The “industrialization” of the news input

To survive in the new communications ecosystem, print newspapers have to learn to swim against the tide of the technological forces that drive the success of digital journalism.

Their challenge, now, is to resist two dynamic lines of the digital world: the immediacy of information and the dissemination of false or manipulated news, and compete based on a different model from the one that was its traditional pillar.

By losing the monopoly of information, because no one waits for a printed newspaper in their home to find out about the news, their destiny is to take a leap forward in the task of purifying the digital news stream by offering context and depth to its contents.

It is like “industrializing” the news input based on a more relaxed, analytical and factual product, the same thing that digital ones do to some extent when they transform the news episode into a melting pot of different formats.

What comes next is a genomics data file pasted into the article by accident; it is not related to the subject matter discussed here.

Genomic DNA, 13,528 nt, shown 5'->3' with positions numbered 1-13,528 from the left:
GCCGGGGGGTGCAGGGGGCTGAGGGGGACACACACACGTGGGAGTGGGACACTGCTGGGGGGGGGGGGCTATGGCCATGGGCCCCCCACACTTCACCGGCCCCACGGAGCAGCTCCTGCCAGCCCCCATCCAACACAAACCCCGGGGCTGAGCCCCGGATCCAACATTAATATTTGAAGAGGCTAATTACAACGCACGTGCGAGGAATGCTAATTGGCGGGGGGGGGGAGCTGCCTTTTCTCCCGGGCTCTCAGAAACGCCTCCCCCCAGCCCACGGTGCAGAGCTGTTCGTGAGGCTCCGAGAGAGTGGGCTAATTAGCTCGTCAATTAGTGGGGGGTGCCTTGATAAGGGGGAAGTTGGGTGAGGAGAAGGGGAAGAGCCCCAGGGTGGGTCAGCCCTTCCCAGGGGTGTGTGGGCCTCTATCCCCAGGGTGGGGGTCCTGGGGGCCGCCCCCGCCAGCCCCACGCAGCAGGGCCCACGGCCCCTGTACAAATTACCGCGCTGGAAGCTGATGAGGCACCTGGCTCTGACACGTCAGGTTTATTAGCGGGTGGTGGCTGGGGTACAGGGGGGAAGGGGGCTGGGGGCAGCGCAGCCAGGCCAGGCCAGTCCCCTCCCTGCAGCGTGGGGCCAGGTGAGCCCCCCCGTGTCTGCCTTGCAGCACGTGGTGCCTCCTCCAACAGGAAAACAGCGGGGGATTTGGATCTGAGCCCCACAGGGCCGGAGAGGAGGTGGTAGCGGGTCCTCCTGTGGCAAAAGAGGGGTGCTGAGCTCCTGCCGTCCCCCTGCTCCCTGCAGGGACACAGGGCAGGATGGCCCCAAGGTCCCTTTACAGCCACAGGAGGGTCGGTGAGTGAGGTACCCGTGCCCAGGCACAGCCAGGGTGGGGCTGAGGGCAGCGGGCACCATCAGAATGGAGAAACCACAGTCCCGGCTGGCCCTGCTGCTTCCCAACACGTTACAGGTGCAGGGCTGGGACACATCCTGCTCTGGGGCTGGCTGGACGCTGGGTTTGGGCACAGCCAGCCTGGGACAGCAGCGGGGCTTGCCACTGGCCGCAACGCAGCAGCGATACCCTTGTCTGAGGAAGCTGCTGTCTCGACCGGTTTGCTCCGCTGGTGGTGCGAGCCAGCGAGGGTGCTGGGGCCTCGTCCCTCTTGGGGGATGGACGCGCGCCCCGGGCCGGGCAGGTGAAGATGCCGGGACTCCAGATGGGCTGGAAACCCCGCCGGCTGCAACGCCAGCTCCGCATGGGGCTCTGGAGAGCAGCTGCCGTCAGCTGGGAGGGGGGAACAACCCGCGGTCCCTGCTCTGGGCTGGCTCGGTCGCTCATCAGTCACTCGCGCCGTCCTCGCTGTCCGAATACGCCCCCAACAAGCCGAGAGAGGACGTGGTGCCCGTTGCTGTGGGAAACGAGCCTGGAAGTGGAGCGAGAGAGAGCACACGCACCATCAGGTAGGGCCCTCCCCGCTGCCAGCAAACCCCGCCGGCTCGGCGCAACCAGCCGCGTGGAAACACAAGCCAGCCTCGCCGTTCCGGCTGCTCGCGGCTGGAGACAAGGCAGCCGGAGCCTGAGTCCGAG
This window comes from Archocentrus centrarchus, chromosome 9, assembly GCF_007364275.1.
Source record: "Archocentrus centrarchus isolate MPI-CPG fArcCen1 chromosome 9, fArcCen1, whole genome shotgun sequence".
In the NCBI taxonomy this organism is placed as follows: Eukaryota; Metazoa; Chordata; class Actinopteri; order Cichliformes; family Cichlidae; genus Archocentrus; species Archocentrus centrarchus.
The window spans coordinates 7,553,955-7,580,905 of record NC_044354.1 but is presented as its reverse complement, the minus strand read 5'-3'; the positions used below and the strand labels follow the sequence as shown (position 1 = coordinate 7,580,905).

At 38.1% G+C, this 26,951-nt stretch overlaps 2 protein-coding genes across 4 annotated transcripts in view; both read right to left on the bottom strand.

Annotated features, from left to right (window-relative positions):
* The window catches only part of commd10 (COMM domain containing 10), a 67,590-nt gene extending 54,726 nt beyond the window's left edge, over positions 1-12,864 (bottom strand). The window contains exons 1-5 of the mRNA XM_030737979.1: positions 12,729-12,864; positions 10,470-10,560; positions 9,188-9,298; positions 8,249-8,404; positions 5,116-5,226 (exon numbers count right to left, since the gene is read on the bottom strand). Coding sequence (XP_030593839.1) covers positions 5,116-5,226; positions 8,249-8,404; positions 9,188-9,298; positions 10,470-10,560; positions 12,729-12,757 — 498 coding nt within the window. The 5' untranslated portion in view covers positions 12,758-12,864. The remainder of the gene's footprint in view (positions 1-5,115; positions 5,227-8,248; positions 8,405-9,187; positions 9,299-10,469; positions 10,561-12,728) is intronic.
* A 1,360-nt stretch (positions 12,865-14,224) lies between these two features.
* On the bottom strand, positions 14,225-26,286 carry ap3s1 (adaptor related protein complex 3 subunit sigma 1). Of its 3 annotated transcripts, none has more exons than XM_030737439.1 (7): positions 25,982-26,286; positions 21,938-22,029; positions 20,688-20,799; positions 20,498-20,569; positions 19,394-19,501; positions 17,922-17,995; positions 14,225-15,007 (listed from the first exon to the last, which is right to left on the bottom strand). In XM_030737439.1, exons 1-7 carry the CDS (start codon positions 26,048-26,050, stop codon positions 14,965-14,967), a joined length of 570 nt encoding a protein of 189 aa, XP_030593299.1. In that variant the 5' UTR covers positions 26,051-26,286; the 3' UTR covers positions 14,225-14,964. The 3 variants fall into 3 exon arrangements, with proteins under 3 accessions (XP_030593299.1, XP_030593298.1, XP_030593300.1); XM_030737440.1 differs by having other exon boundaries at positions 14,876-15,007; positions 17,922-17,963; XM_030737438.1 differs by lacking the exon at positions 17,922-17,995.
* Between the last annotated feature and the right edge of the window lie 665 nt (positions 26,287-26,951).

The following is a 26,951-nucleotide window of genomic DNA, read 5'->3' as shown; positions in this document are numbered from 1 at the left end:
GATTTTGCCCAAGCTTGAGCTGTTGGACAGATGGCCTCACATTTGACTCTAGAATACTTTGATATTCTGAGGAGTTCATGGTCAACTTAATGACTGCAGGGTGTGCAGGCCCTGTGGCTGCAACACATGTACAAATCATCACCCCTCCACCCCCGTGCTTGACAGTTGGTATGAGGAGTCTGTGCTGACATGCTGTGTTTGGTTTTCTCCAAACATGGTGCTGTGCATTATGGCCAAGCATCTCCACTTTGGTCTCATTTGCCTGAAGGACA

In fact, the printed newspapers that in turn created digital editions have learned a lot to manage this diversity of options that technology allows, separating one thing from the other, that is, the traditional culture from the modern one, without subtracting their essences from either. .

That is why the great phenomenon of today is that of the hybrid newsroom, in which the tables that work the two platforms — the paper and the digital one — converge at the same time with different rhythms and demands.

In the end, the main objective is to give the news, without biases that distort it, ensure its veracity, submit it to verification and confrontation tests and offer it, in the case of printed matter, as an elaborated product that contains all its angles and up to its possible repercussions.

In the same way that these journalism laws professionally govern the work of “industrializing” the news input, they also have to ensure that they reach the scope of their digital platforms.

Although, in the latter, the process of reformatting them in audiovisual and textual mode responds more to competitive requirements, to the demands of new audiences and to the necessary innovations required by technologies.

  • Translated from Spanish by Randy Rodriguez.